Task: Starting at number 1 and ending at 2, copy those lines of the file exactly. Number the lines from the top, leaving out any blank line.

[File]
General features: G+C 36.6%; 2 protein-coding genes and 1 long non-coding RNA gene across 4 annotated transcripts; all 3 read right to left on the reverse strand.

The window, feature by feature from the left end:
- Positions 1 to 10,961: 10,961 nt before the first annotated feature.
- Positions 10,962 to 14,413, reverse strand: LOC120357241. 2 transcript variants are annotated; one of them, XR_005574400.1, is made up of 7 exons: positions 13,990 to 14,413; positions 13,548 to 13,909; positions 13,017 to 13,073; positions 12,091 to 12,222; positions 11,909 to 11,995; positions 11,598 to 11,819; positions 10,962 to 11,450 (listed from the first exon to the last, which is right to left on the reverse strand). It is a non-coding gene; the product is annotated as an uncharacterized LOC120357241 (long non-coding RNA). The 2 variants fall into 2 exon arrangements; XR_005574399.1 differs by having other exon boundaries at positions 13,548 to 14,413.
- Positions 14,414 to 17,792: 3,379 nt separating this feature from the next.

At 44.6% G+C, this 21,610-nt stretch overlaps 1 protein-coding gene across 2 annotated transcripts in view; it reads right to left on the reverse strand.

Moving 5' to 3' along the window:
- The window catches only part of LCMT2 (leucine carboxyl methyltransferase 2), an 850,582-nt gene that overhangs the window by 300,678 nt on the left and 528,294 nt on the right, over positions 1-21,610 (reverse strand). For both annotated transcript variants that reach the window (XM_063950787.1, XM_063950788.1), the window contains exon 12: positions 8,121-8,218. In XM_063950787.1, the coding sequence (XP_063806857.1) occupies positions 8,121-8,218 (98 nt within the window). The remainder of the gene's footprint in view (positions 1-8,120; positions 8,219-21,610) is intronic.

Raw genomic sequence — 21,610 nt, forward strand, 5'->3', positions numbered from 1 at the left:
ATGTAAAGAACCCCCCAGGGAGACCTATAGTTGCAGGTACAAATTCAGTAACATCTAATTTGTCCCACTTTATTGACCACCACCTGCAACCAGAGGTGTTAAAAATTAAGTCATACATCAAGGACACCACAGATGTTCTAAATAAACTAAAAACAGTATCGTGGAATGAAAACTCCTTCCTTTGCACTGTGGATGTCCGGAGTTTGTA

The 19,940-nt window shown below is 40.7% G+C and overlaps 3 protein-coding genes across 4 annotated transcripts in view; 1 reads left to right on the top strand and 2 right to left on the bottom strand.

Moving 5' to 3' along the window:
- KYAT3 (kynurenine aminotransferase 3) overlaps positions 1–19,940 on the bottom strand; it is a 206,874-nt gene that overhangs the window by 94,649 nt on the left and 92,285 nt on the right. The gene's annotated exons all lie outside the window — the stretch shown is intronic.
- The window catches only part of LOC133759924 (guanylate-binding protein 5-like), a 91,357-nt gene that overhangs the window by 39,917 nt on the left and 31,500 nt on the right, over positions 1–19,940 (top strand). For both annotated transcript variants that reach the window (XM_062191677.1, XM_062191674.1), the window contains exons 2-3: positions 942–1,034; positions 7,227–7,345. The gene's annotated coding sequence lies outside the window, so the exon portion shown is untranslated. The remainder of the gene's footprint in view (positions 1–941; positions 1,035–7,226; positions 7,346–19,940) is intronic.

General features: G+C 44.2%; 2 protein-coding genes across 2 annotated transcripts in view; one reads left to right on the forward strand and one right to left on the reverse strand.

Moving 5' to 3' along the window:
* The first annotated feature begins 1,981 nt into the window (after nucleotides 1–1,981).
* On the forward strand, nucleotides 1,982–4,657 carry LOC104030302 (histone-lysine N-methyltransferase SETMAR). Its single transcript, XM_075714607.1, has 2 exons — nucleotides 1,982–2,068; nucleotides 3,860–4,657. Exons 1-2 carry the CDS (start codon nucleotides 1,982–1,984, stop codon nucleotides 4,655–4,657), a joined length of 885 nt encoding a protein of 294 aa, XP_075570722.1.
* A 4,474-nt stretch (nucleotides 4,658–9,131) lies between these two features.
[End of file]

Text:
General features: G+C 36.6%; 2 protein-coding genes and 1 long non-coding RNA gene across 4 annotated transcripts; all 3 read right to left on the reverse strand.

The window, feature by feature from the left end: